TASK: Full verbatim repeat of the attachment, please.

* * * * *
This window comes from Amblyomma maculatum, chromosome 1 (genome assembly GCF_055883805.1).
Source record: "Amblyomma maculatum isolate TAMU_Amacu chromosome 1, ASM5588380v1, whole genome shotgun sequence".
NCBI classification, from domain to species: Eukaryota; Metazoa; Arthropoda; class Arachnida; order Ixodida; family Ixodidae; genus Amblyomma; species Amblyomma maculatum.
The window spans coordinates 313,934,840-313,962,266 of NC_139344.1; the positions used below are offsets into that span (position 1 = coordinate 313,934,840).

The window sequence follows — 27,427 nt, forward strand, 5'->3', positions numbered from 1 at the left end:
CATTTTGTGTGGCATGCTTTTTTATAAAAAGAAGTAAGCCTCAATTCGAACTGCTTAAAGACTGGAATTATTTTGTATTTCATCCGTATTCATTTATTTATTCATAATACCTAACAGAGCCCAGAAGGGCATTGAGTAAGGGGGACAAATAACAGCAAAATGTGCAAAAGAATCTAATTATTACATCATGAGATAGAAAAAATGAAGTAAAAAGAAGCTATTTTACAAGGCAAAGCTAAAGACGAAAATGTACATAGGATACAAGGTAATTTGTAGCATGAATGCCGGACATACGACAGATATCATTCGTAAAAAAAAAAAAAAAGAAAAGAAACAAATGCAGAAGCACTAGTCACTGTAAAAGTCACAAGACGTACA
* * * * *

This window comes from Amblyomma maculatum, chromosome 1 (genome assembly GCF_055883805.1).
Source record: "Amblyomma maculatum isolate TAMU_Amacu chromosome 1, ASM5588380v1, whole genome shotgun sequence".
NCBI classification, from domain to species: Eukaryota; Metazoa; Arthropoda; class Arachnida; order Ixodida; family Ixodidae; genus Amblyomma; species Amblyomma maculatum.
The window spans coordinates 313,934,840-313,962,266 of NC_139344.1; the positions used below are offsets into that span (position 1 = coordinate 313,934,840).

The window sequence follows — 27,427 nt, forward strand, 5'->3', positions numbered from 1 at the left end:
CATTTTGTGTGGCATGCTTTTTTATAAAAAGAAGTAAGCCTCAATTCGAACTGCTTAAAGACTGGAATTATTTTGTATTTCATCCGTATTCATTTATTTATTCATAATACCTAACAGAGCCCAGAAGGGCATTGAGTAAGGGGGACAAATAACAGCAAAATGTGCAAAAGAATCTAATTATTACATCATGAGATAGAAAAAATGAAGTAAAAAGAAGCTATTTTACAAGGCAAAGCTAAAGACGAAAATGTACATAGGATACAAGGTAATTTGTAGCATGAATGCCGGACATACGACAGATATCATTCGTAAAAAAAAAAAAAAAGAAAAGAAACAAATGCAGAAGCACTAGTCACTGTAAAAGTCACAAGACGTACA